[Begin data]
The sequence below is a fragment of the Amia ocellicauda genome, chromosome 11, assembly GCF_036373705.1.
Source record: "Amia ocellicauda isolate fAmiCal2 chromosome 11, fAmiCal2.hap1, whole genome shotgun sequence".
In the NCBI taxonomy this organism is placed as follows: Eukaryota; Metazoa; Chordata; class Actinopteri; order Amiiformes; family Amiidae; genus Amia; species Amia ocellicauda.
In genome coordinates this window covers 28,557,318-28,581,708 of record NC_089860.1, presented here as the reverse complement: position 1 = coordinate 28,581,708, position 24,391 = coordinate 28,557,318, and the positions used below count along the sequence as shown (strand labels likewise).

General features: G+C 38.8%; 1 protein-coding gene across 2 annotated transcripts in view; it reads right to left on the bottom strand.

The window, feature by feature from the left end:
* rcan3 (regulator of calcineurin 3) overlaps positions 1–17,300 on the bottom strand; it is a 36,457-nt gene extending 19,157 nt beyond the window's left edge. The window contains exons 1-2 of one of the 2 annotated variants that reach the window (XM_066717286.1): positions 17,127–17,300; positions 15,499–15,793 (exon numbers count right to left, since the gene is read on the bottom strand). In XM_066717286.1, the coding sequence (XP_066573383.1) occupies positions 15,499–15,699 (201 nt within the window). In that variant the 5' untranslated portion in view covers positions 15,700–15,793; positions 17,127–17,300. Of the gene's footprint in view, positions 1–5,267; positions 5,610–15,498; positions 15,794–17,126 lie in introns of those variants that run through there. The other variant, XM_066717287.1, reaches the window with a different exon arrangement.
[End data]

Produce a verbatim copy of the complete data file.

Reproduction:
The sequence below is a fragment of the Amia ocellicauda genome, chromosome 11, assembly GCF_036373705.1.
Source record: "Amia ocellicauda isolate fAmiCal2 chromosome 11, fAmiCal2.hap1, whole genome shotgun sequence".
In the NCBI taxonomy this organism is placed as follows: Eukaryota; Metazoa; Chordata; class Actinopteri; order Amiiformes; family Amiidae; genus Amia; species Amia ocellicauda.
In genome coordinates this window covers 28,557,318-28,581,708 of record NC_089860.1, presented here as the reverse complement: position 1 = coordinate 28,581,708, position 24,391 = coordinate 28,557,318, and the positions used below count along the sequence as shown (strand labels likewise).

General features: G+C 38.8%; 1 protein-coding gene across 2 annotated transcripts in view; it reads right to left on the bottom strand.

The window, feature by feature from the left end:
* rcan3 (regulator of calcineurin 3) overlaps positions 1–17,300 on the bottom strand; it is a 36,457-nt gene extending 19,157 nt beyond the window's left edge. The window contains exons 1-2 of one of the 2 annotated variants that reach the window (XM_066717286.1): positions 17,127–17,300; positions 15,499–15,793 (exon numbers count right to left, since the gene is read on the bottom strand). In XM_066717286.1, the coding sequence (XP_066573383.1) occupies positions 15,499–15,699 (201 nt within the window). In that variant the 5' untranslated portion in view covers positions 15,700–15,793; positions 17,127–17,300. Of the gene's footprint in view, positions 1–5,267; positions 5,610–15,498; positions 15,794–17,126 lie in introns of those variants that run through there. The other variant, XM_066717287.1, reaches the window with a different exon arrangement.